Love, marriage and pre-nuptial agreements
A “pre-nup” or pre-nuptial agreement, is the colloquial term for a financial agreement. Under Australian law, financial agreements are complex and technical, and if they’re not prepared according to strict legal requirements, they can easily be set aside. Which means the court will deal with the couple’s financial matters.
The court can also deal with any property that might otherwise have been protected by a financial agreement.
A common question is, ‘how close to the wedding should I sign a financial agreement?’
There is nothing in legislation or case law that sets out an appropriate period of time for signing one before the wedding. However, couples should ensure that ample time is provided to consider the agreement.
It’s important to remember that a financial agreement can be set aside if it was obtained by fraud, or under duress.
There should be no pressure from one party threatening to not go ahead with the wedding, if the agreement is not signed.
In a recent case, a man aged 85 informed his 68-year-old fiancée just days before the wedding that he had a financial agreement he wanted her to sign.
In the lead up to their wedding, the groom met with his solicitor and accountant and made arrangements for a financial agreement to be prepared, all the while, the bride was completely unaware of his intention to propose a financial agreement.
The man’s solicitor went so far as scheduling an appointment for the bride to meet with another solicitor, for the purpose of obtaining “independent” legal advice. That solicitor was provided with a copy of the financial agreement before the bride had any knowledge of the proposed agreement or that a lawyer had been engaged on her behalf.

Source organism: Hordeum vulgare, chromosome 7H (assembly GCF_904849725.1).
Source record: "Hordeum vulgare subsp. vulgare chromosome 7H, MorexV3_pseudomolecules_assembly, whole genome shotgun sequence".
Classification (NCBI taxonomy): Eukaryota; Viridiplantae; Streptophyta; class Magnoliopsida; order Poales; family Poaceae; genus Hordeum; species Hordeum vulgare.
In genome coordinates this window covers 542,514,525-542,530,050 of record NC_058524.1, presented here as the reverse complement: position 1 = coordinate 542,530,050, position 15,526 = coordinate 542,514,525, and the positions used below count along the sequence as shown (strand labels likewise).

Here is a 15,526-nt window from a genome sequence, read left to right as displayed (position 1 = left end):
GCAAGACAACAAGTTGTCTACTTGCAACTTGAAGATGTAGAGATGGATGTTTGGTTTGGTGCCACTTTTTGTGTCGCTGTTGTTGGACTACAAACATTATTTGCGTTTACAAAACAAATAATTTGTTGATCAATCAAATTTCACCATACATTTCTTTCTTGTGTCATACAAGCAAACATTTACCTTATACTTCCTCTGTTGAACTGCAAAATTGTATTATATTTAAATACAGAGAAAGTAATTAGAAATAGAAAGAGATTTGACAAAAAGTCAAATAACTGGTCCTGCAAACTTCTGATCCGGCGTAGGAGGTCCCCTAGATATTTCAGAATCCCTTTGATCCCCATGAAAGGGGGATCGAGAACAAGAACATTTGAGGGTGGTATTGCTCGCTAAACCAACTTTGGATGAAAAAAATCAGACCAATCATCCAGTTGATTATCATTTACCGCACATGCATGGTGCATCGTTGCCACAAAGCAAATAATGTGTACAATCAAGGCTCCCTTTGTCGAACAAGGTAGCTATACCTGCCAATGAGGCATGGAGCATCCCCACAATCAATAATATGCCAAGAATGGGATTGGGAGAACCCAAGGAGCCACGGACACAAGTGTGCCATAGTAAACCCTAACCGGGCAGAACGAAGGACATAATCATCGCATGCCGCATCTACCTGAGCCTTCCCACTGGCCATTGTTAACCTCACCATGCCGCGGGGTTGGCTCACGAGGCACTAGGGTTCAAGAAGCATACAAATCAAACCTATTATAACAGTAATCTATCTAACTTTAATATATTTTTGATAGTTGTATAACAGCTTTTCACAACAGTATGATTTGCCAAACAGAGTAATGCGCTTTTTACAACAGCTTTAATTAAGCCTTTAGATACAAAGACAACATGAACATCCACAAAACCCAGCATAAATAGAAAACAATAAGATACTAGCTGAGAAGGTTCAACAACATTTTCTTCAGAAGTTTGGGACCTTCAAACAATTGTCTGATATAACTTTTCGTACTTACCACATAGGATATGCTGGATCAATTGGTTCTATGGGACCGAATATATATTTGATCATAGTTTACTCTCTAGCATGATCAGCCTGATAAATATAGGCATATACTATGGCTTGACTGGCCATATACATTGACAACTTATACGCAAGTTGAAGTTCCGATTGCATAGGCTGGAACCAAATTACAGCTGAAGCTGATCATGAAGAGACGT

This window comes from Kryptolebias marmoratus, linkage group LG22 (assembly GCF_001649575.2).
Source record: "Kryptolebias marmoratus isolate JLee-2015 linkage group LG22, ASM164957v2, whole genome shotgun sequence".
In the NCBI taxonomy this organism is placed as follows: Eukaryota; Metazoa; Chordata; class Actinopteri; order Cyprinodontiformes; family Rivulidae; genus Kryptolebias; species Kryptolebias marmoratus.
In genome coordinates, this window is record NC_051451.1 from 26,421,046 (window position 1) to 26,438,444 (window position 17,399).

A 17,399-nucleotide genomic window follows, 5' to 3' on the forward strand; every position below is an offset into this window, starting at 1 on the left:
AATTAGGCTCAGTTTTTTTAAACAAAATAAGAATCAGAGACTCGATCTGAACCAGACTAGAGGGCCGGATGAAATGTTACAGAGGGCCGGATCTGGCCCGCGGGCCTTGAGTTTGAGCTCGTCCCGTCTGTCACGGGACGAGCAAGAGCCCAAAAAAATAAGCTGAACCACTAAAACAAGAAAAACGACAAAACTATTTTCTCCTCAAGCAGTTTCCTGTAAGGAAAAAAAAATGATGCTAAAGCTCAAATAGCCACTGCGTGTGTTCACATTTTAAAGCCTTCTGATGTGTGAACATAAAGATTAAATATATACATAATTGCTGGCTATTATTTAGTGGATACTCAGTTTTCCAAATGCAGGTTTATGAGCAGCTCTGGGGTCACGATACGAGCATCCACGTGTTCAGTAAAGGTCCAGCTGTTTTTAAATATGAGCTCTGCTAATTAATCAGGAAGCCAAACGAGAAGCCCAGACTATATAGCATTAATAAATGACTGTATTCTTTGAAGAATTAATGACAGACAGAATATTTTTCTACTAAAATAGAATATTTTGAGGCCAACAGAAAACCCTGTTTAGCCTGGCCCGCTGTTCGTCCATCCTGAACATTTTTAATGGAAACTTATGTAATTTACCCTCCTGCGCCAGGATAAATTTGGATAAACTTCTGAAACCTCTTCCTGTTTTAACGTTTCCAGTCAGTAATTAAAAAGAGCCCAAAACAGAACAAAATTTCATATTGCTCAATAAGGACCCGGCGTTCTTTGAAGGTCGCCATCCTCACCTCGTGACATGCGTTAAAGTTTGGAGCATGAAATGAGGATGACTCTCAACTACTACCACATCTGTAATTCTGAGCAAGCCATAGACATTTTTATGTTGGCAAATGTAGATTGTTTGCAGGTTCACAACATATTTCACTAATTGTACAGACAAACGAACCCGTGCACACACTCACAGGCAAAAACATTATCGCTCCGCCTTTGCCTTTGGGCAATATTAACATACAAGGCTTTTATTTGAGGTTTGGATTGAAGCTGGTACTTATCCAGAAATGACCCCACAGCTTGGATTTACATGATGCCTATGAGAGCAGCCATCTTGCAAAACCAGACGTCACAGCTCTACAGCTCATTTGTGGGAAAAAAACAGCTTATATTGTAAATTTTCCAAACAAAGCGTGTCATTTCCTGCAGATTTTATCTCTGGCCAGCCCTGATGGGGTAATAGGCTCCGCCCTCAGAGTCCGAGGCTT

By this time, members of the wife’s family had already travelled to attend the wedding. The bride did not see the financial agreement until she was taken to the office of the solicitor engaged on her behalf.
That solicitor told the woman her intended husband was worth about $20 million and that she would be ill-advised to sign the financial agreement. However, both parties signed the agreement and the wedding went ahead.
A few years later, following the pair’s separation, the wife said she had been placed in the invidious, if not impossible position, that the marriage would not go ahead if she did not sign the financial agreement.
The wife alleged she did not receive any advice from the solicitor in relation to the effect of the agreement on her rights. Whilst she conceded she knew what she was doing at the time of signing the agreement, she also argued that she felt pressured and that there was no other option but to sign the financial agreement in circumstances where the wedding was imminent.
The court found that the will of the wife was not “overborne by the husband’s conduct” and therefore the financial agreement should not be set aside. The court concluded:
- The wife was aware of the content of the financial agreement she had signed
- The wife’s experience with litigation (from the breakdown of her first marriage) meant that she understood the legal and binding effect of the document
- The wife was not in a disadvantageous position in her dealings with the husband
- The pressure that the wife felt to enter into the financial agreement was not as a result of the husband’s conduct, but rather an impression she had as to whether the marriage would go ahead if she declined to sign the financial agreement
The court said it was not ideal for the husband’s solicitor to assist the wife in obtaining independent legal advice, however the integrity of the advice given to the wife was sound.
Here at Michael Lynch Family Lawyers, we do not draw up financial agreements, or “pre-nups”. However, if you need advice on an agreement drawn up elsewhere or any other aspect of family law, please contact our office on: (07) 3221 4300 or email us at: [email protected]